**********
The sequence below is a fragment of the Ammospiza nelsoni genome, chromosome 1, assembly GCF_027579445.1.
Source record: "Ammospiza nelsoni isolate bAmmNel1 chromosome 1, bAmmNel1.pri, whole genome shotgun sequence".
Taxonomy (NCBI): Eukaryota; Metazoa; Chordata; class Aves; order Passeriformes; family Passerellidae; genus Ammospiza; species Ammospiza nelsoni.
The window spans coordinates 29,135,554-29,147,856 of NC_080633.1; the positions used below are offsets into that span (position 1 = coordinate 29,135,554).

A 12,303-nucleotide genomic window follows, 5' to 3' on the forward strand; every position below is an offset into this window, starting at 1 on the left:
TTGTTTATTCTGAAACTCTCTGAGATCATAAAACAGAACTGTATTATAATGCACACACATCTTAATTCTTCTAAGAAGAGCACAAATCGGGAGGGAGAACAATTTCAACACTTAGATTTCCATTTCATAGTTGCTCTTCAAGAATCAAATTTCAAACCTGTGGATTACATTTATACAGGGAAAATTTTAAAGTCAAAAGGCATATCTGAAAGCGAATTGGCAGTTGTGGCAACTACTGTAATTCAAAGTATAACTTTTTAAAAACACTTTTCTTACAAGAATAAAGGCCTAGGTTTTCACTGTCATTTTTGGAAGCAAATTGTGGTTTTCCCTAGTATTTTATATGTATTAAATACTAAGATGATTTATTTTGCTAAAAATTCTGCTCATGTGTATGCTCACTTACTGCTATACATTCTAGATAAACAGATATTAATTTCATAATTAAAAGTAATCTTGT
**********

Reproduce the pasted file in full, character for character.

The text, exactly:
The sequence below is a fragment of the Ammospiza nelsoni genome, chromosome 1, assembly GCF_027579445.1.
Source record: "Ammospiza nelsoni isolate bAmmNel1 chromosome 1, bAmmNel1.pri, whole genome shotgun sequence".
Taxonomy (NCBI): Eukaryota; Metazoa; Chordata; class Aves; order Passeriformes; family Passerellidae; genus Ammospiza; species Ammospiza nelsoni.
The window spans coordinates 29,135,554-29,147,856 of NC_080633.1; the positions used below are offsets into that span (position 1 = coordinate 29,135,554).

A 12,303-nucleotide genomic window follows, 5' to 3' on the forward strand; every position below is an offset into this window, starting at 1 on the left:
TTGTTTATTCTGAAACTCTCTGAGATCATAAAACAGAACTGTATTATAATGCACACACATCTTAATTCTTCTAAGAAGAGCACAAATCGGGAGGGAGAACAATTTCAACACTTAGATTTCCATTTCATAGTTGCTCTTCAAGAATCAAATTTCAAACCTGTGGATTACATTTATACAGGGAAAATTTTAAAGTCAAAAGGCATATCTGAAAGCGAATTGGCAGTTGTGGCAACTACTGTAATTCAAAGTATAACTTTTTAAAAACACTTTTCTTACAAGAATAAAGGCCTAGGTTTTCACTGTCATTTTTGGAAGCAAATTGTGGTTTTCCCTAGTATTTTATATGTATTAAATACTAAGATGATTTATTTTGCTAAAAATTCTGCTCATGTGTATGCTCACTTACTGCTATACATTCTAGATAAACAGATATTAATTTCATAATTAAAAGTAATCTTGT